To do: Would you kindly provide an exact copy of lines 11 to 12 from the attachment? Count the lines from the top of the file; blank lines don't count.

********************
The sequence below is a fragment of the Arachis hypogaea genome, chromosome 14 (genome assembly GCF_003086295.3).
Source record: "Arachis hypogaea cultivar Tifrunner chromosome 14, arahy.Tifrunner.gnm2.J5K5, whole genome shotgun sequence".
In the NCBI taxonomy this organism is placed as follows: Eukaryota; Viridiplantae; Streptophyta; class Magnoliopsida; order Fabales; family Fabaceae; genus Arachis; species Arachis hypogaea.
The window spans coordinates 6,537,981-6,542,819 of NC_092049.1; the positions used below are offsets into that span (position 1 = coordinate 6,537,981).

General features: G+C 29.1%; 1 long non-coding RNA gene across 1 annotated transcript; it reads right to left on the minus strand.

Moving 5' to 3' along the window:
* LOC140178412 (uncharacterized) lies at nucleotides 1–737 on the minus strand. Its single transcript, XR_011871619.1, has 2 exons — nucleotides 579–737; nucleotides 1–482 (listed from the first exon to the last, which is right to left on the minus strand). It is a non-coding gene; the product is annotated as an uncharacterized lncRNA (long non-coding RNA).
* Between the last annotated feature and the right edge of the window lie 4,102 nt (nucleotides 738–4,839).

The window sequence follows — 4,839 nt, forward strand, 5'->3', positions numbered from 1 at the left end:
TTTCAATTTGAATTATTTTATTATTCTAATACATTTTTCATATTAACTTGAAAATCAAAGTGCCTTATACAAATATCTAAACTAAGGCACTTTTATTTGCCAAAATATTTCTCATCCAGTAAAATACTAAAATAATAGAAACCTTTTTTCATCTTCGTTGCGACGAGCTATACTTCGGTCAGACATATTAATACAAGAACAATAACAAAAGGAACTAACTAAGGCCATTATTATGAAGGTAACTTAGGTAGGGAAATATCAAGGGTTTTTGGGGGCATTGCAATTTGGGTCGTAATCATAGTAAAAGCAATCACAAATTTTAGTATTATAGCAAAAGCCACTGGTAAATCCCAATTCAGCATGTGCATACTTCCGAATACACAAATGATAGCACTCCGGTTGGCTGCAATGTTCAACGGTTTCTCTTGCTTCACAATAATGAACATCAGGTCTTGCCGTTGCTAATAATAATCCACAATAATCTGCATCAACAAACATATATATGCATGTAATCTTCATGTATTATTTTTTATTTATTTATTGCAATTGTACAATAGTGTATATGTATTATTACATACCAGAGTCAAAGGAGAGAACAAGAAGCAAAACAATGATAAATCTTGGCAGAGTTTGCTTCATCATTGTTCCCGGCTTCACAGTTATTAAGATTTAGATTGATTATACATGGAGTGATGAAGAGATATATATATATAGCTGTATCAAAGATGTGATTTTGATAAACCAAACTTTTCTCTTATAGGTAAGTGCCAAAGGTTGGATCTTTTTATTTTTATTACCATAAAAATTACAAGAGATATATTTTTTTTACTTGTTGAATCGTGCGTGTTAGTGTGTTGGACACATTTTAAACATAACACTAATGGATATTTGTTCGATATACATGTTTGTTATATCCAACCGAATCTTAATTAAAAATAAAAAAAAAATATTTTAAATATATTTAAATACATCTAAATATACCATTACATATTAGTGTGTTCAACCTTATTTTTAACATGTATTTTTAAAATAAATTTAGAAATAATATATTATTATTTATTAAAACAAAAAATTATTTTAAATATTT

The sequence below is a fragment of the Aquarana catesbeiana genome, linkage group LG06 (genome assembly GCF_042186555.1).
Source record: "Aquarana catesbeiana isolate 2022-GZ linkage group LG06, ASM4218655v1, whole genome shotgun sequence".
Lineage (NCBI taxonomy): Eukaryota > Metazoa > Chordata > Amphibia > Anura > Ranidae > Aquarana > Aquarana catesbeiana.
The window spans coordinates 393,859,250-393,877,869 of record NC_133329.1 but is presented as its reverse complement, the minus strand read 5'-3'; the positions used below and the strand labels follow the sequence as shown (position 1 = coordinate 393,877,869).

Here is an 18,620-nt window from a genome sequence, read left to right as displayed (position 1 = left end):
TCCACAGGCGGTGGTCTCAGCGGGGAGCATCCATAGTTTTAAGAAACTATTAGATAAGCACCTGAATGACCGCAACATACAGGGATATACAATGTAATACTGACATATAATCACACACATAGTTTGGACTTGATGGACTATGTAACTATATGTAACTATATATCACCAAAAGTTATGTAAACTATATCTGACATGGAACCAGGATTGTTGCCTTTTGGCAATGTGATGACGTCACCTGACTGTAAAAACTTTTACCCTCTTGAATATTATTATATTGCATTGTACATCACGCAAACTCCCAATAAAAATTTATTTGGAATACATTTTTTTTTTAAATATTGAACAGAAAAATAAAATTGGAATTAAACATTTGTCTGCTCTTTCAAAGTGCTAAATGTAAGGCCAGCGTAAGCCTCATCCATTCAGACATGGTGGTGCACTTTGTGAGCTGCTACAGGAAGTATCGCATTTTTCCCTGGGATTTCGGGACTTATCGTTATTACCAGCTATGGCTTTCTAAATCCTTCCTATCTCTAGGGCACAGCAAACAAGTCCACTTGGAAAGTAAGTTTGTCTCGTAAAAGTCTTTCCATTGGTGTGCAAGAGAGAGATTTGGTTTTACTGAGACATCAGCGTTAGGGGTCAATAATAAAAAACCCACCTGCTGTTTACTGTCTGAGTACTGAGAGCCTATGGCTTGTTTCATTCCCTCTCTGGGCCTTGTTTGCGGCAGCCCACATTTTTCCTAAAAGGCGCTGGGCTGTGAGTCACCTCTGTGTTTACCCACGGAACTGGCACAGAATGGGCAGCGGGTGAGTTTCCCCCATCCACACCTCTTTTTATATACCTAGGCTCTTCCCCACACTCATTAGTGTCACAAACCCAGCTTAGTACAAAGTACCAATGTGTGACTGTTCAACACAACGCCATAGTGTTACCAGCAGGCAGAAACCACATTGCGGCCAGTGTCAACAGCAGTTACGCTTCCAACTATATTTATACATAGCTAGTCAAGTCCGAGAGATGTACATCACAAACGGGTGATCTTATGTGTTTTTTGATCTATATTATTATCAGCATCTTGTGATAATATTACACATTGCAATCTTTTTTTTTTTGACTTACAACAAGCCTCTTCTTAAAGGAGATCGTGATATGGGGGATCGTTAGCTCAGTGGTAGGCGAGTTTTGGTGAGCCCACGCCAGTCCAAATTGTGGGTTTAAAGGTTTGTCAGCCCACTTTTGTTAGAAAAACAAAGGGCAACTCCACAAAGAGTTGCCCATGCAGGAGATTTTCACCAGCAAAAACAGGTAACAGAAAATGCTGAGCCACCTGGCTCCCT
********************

The sequence below is a fragment of the Aquarana catesbeiana genome, linkage group LG06 (genome assembly GCF_042186555.1).
Source record: "Aquarana catesbeiana isolate 2022-GZ linkage group LG06, ASM4218655v1, whole genome shotgun sequence".